Thursday June 3, 2021

A West Coast friend and I converse on Zoom. We each come away from the conversation with our heads full of leads and recommendations. Both of us are interested in decoloniality. Words linger in the air and on the page, and “decoloniality” is one of them, not least because this friend and I have been watching Raoul Peck’s new documentary miniseries Exterminate All the Brutes. Arrows of time point toward the works of Peruvian sociologist Aníbal Quijano and Colombian-American anthropologist Arturo Escobar. The story of Henry Box Brown intersects with this line of inquiry, as does the story of the Otolith Group.

Saturday May 29, 2021

We kick off the weekend relaxing beside a community pool in our neighborhood. Frankie loves it. After some initial skepticism, I too come to like it. It’s a bit busy, but Sarah packs us a great lunch. And in the afternoon, we gather gang-like for a barbecue in a friend’s backyard. It’s a good group; we all enjoy each other’s company. And the friend is a great host. For all who make events of this sort possible, for all who labor in their preparation and/or facilitate their happening, I give thanks.

Tuesday November 27, 2018

I’ll be revisiting old friendships this weekend — high school friends, some of whom I haven’t seen or spoken to in decades. How might I best characterize myself for them? By what terms might I achieve peace with these brethren, unburdened of unspoken rivalries? In the past, I may have been wounded and wronged by these friends, just as I may have wounded and wronged them in return. Yet as Laura Archera Huxley counsels in her book You Are Not The Target, “each one of us has a function to fulfill. It is when we spend our time and energy looking down in contempt or looking up with sterile longing that we lose sight of this function. Envy is comparison. He who is in the continuous process of being and becoming what he really is, directs his attention to real values, not to measuring other people’s achievements” (240). What I’m suffering is what Ralph McTell calls the “Zimmerman Blues.”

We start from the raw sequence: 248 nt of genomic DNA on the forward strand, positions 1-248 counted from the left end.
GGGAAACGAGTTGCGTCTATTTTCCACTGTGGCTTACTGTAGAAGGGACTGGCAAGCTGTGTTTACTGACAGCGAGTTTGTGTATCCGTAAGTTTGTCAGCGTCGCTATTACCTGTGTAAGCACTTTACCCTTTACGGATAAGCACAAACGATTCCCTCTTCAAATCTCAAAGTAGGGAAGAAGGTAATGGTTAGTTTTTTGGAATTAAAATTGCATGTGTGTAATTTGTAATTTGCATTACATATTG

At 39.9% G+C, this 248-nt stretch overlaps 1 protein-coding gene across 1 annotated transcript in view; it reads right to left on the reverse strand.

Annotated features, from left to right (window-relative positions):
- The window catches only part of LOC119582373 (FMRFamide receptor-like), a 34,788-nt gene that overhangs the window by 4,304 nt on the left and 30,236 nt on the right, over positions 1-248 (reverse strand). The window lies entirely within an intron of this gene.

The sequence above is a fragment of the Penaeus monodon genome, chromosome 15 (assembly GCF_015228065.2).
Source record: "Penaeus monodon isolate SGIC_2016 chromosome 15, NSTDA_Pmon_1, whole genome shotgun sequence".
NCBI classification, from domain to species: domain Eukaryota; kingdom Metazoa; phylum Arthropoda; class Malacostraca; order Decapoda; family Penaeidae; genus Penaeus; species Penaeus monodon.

I traveled far from home, lost touch, saddled myself with unrepayable debt — but amid this impoverished wandering, I followed my heart, I found my partner, I learned how to love. Freedom outside in the sun of the prison yard. The country is not one where each person owns or gets enough on which to live. The fault for that lies with the country, not me. Were it otherwise, each could attend to the beauty and the glory of the earth. In the meantime, I break away as much as I can from “compulsions, ambitions, hates, vanities, envies”; I try to conduct myself day by day as a whole being.